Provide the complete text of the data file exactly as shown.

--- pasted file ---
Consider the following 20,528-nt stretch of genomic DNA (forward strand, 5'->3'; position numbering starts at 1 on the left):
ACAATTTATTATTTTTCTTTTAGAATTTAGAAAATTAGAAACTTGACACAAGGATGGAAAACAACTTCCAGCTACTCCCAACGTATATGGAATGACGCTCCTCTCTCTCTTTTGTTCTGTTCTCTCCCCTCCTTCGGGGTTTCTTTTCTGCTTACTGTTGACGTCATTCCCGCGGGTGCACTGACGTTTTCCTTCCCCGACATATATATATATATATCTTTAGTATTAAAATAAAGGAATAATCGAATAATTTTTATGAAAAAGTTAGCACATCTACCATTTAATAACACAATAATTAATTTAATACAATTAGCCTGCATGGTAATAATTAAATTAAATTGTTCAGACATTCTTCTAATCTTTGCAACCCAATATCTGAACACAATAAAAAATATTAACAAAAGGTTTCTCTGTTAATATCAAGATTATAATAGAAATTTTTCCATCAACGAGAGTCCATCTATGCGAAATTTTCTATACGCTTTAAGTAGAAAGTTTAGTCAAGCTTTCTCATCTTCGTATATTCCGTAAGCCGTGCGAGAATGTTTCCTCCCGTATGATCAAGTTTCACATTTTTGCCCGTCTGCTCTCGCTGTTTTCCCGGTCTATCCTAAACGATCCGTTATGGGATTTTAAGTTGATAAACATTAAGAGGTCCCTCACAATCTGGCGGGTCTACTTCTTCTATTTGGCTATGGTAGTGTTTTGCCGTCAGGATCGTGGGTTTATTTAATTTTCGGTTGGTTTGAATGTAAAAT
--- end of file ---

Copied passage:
Consider the following 20,528-nt stretch of genomic DNA (forward strand, 5'->3'; position numbering starts at 1 on the left):
ACAATTTATTATTTTTCTTTTAGAATTTAGAAAATTAGAAACTTGACACAAGGATGGAAAACAACTTCCAGCTACTCCCAACGTATATGGAATGACGCTCCTCTCTCTCTTTTGTTCTGTTCTCTCCCCTCCTTCGGGGTTTCTTTTCTGCTTACTGTTGACGTCATTCCCGCGGGTGCACTGACGTTTTCCTTCCCCGACATATATATATATATATCTTTAGTATTAAAATAAAGGAATAATCGAATAATTTTTATGAAAAAGTTAGCACATCTACCATTTAATAACACAATAATTAATTTAATACAATTAGCCTGCATGGTAATAATTAAATTAAATTGTTCAGACATTCTTCTAATCTTTGCAACCCAATATCTGAACACAATAAAAAATATTAACAAAAGGTTTCTCTGTTAATATCAAGATTATAATAGAAATTTTTCCATCAACGAGAGTCCATCTATGCGAAATTTTCTATACGCTTTAAGTAGAAAGTTTAGTCAAGCTTTCTCATCTTCGTATATTCCGTAAGCCGTGCGAGAATGTTTCCTCCCGTATGATCAAGTTTCACATTTTTGCCCGTCTGCTCTCGCTGTTTTCCCGGTCTATCCTAAACGATCCGTTATGGGATTTTAAGTTGATAAACATTAAGAGGTCCCTCACAATCTGGCGGGTCTACTTCTTCTATTTGGCTATGGTAGTGTTTTGCCGTCAGGATCGTGGGTTTATTTAATTTTCGGTTGGTTTGAATGTAAAAT